Freedom, Responsibility, and Leaving the Dominant Paradigm

A little over a year ago, I wrote about being in the first trimester of an unassisted pregnancy (UP), leading towards an unassisted birth, or UC (unassisted childbirth; also known as freebirth).

I wrote, in part,

"I wish I could be dumb. Ignorant. Unquestioning. Willing to worship at the altar of modern Western medicine.

A friend of mine said that her mother, when talking about birth, made the statement "...that is faith. You were willing to stand under, even when you did not understand."

And 99.9% of the time, I am content to have faith in pregnancy, faith in the process, faith in evolution. Yes, I realize the last is particularly ironic. But in those moments of doubt that come to all, every one else has something upon which to fall back. The early ultrasound, the heartbeat they heard on Doppler, the later ultrasounds, whatever.

All I have is myself. All I have to fall back upon is my own faith, and to a lesser extent, the faith in the process that is shared by Sam and by a handful of people in this world, in that I can look to their confidence and say, No, I am not insane to trust.

I don't have any particular doubts at the moment. It's just that I have the awareness that I am it. I am all that is standing, that is holding this space. It's an awareness that I will not leave this process the same person that began it. It's one thing to step outside the main paradigm for birthing, but this - this is somehow different. It's all on me.

It's scary... and it's extremely liberating and empowering."

Yes, it was and is scary. Yes, it is and was liberating and empowering. What I did not anticipate was the exhilaration.

My UP/UC baby turned six months old just over a week ago. The process of unassisted pregnancy and birth was scary at times, because I had to accept not just part of the responsibility, but rather, all of the responsibility. Taking on all responsibility is especially nerve-wracking in our society because it encourages the exact opposite action - to take on no responsibility for one's actions or the outcomes that result. In taking on the ultimate responsibility, though, I think there is immense freedom to be found.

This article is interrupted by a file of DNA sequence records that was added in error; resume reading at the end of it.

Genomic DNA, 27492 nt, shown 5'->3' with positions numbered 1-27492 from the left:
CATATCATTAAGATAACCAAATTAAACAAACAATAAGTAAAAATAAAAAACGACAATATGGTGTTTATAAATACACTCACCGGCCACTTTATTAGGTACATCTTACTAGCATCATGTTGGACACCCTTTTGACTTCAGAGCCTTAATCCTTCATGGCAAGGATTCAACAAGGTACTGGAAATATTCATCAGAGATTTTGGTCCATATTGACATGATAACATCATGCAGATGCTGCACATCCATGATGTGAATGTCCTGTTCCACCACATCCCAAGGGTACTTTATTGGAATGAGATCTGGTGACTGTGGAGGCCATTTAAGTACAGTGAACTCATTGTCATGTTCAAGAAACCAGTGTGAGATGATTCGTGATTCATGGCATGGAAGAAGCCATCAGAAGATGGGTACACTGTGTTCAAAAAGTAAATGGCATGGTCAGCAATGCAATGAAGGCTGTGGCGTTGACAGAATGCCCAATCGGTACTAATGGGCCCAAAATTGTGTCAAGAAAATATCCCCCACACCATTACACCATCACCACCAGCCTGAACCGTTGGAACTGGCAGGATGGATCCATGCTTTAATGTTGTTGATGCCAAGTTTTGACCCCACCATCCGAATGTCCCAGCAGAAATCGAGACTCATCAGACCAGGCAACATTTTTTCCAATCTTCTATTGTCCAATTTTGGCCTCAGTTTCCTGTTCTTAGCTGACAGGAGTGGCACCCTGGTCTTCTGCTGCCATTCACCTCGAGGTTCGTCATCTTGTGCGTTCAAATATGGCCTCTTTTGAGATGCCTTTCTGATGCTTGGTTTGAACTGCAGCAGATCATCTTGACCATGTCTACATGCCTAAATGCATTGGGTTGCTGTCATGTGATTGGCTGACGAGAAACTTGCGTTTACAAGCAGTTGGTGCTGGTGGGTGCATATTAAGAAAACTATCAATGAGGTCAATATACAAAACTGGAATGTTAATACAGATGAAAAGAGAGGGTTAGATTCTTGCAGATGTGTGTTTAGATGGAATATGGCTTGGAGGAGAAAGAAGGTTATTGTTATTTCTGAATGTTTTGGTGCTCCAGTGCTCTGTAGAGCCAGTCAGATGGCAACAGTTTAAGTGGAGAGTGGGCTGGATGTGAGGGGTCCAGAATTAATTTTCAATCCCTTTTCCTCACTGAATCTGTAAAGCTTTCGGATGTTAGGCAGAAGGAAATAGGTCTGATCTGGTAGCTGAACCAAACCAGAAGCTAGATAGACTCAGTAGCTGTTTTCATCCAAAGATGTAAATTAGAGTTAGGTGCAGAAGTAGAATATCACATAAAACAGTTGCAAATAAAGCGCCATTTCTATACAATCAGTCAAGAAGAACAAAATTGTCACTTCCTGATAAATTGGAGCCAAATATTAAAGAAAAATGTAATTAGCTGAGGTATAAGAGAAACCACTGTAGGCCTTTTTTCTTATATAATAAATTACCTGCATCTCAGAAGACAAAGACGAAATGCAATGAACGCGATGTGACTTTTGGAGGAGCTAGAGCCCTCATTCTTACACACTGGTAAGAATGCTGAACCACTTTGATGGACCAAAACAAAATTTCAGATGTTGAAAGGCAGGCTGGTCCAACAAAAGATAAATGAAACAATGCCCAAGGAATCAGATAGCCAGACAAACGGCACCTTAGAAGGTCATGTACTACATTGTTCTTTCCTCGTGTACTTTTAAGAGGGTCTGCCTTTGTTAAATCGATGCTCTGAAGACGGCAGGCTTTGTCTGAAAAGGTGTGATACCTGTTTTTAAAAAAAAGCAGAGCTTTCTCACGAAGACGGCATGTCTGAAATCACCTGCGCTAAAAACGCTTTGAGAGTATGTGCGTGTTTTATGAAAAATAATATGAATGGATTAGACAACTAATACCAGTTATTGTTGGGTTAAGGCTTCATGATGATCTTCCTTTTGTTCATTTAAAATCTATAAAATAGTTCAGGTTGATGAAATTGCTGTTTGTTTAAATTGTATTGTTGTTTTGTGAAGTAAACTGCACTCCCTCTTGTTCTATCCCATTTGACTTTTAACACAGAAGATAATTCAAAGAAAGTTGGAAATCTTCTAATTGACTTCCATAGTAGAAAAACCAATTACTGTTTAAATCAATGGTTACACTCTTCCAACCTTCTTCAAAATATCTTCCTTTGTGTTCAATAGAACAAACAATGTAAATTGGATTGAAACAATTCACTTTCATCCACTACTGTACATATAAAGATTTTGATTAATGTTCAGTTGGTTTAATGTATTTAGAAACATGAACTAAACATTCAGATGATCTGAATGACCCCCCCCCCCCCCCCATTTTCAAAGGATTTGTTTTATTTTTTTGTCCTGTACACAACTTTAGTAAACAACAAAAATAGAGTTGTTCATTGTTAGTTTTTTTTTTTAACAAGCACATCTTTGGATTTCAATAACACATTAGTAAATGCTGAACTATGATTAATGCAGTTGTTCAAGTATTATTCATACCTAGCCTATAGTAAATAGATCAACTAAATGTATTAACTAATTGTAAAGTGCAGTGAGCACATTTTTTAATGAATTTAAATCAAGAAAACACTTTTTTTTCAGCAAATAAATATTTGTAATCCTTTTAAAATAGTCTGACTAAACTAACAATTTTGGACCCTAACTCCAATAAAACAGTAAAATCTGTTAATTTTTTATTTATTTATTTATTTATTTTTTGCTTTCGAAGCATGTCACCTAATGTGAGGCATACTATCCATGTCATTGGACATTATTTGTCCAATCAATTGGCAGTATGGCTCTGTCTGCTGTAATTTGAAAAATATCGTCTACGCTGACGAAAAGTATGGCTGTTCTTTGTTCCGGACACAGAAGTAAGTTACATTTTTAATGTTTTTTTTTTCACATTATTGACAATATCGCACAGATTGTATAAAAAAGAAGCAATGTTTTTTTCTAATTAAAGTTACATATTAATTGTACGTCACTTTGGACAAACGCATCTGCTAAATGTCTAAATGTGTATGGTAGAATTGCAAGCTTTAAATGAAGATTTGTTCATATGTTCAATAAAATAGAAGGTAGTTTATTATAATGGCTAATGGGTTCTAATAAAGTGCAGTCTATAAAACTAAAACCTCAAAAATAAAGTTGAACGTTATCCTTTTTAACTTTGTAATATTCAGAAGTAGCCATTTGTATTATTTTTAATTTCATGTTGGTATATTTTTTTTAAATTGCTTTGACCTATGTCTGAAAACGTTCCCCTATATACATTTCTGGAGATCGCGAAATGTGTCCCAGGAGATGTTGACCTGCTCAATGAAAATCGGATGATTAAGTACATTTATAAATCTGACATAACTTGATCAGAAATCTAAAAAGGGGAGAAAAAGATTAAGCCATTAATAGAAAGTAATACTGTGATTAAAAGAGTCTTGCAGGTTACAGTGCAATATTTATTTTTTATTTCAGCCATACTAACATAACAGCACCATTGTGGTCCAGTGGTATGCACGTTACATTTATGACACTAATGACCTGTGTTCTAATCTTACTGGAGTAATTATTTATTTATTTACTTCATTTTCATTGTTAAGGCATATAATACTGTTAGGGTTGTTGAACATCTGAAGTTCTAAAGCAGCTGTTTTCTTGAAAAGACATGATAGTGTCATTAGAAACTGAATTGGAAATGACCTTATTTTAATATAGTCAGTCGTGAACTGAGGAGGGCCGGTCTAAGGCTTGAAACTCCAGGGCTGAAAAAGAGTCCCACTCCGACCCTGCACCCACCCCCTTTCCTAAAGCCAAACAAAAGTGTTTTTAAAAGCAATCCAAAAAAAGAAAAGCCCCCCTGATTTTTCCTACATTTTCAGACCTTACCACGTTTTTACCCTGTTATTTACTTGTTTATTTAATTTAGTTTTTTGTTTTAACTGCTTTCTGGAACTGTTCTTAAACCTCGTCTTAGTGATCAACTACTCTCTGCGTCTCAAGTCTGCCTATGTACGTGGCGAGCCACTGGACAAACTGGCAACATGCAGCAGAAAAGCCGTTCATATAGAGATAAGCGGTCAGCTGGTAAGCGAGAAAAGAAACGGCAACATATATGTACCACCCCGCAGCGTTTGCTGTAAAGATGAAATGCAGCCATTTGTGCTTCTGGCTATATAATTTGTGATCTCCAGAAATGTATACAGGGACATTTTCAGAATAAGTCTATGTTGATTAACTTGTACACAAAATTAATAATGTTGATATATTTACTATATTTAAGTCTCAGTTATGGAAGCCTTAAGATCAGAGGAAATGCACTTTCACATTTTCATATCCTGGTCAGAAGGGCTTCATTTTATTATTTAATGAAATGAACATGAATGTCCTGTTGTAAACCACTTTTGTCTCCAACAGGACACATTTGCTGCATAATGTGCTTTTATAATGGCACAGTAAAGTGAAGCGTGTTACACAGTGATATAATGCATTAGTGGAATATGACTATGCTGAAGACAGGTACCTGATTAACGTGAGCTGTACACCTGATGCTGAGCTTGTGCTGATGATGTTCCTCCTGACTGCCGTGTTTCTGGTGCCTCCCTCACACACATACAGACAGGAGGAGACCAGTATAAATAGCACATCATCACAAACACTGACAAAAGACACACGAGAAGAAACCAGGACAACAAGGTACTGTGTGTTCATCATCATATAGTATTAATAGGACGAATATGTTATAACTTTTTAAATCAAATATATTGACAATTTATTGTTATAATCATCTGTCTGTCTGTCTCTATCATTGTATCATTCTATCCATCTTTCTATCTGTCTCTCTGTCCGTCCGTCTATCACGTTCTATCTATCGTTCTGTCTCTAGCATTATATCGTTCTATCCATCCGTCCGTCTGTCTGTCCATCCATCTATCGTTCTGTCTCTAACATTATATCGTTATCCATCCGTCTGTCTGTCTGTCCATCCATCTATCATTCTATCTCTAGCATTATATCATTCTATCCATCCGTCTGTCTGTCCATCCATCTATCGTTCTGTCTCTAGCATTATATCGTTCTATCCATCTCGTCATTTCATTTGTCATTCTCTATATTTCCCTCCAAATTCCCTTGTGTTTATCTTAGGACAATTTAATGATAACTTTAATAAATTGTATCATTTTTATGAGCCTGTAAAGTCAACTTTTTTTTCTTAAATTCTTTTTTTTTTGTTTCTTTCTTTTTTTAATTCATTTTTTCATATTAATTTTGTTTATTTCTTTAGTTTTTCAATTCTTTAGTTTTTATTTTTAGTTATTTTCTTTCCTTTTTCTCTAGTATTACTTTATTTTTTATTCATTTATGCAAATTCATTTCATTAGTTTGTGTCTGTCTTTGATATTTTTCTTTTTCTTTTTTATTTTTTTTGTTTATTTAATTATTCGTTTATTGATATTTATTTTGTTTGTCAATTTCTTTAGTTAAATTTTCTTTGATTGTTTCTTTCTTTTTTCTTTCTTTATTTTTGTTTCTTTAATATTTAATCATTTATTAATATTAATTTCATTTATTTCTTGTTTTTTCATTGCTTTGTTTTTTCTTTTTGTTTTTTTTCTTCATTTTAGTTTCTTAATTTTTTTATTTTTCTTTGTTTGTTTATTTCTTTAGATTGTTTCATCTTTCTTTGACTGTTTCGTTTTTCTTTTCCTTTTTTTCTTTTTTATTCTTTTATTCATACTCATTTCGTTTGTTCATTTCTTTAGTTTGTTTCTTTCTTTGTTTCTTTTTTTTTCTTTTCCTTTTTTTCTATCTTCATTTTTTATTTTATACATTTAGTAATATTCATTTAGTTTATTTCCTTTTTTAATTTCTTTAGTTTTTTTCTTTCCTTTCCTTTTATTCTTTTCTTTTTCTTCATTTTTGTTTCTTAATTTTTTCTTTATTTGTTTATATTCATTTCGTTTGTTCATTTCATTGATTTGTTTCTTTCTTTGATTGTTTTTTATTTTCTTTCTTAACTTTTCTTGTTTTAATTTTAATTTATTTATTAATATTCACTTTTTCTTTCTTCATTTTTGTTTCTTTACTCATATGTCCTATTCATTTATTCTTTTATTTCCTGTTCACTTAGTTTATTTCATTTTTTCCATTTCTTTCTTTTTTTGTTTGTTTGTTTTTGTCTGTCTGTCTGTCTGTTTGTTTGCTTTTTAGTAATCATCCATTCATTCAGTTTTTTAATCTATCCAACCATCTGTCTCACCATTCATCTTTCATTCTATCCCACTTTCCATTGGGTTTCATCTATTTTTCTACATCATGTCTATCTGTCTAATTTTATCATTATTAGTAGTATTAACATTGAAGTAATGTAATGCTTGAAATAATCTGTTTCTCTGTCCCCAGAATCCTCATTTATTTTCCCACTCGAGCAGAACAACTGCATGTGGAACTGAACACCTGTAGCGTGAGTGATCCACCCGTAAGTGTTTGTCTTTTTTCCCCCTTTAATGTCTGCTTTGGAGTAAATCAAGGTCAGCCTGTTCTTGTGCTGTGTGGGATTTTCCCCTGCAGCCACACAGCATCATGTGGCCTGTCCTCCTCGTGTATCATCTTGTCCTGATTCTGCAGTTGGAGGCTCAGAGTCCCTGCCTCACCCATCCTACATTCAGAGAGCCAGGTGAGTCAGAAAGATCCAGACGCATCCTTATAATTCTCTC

Many times women will talk about wanting to refuse this prenatal screen or that procedure, and will ask for advice about how best to approach their provider with their desires. Many times, women find themselves compromising, and some are angry about this. However, the reason that they do not have this freedom is because they do not want to take the ultimate responsibility.

I'm not saying this as a condemnation. There are a variety of reasons that a woman may choose to have an attended birth, or may variously need an attendant at her birth, because of outstanding health issues. However, women need to understand that freedom and responsibility are joined. When an outside attendant becomes willing to take some of the responsibility, she (or he) necessarily has an investment in seeing that certain protocols are followed, those that best make she (or he) comfortable with the assumption of responsibility.

This is not a wholesale call for unassisted birthing. I don't feel that unassisted birthing should be a default state, and I definitely think that there are people that should not birth unassisted. In this, I find definite parallels between homeschooling and freebirth. Both require the parent or parents to take all responsibility for actions and outcomes. Beyond that, however, I certainly feel that both are decisions that need to be carefully made, and should not be made for the "wrong" reasons. There are many people who should never freebirth or homeschool. Quite apart from physical, mental, or emotional health, or intellectual ability, there is an inner willingness to assume all responsibility that must be present.

I found great joy in my decision to freebirth. It was a gift I was given, in exchange for the responsibility that I embraced.
This website was designed by Sam Rushing

"A little rebellion every now and then is a good thing." - Thomas Jefferson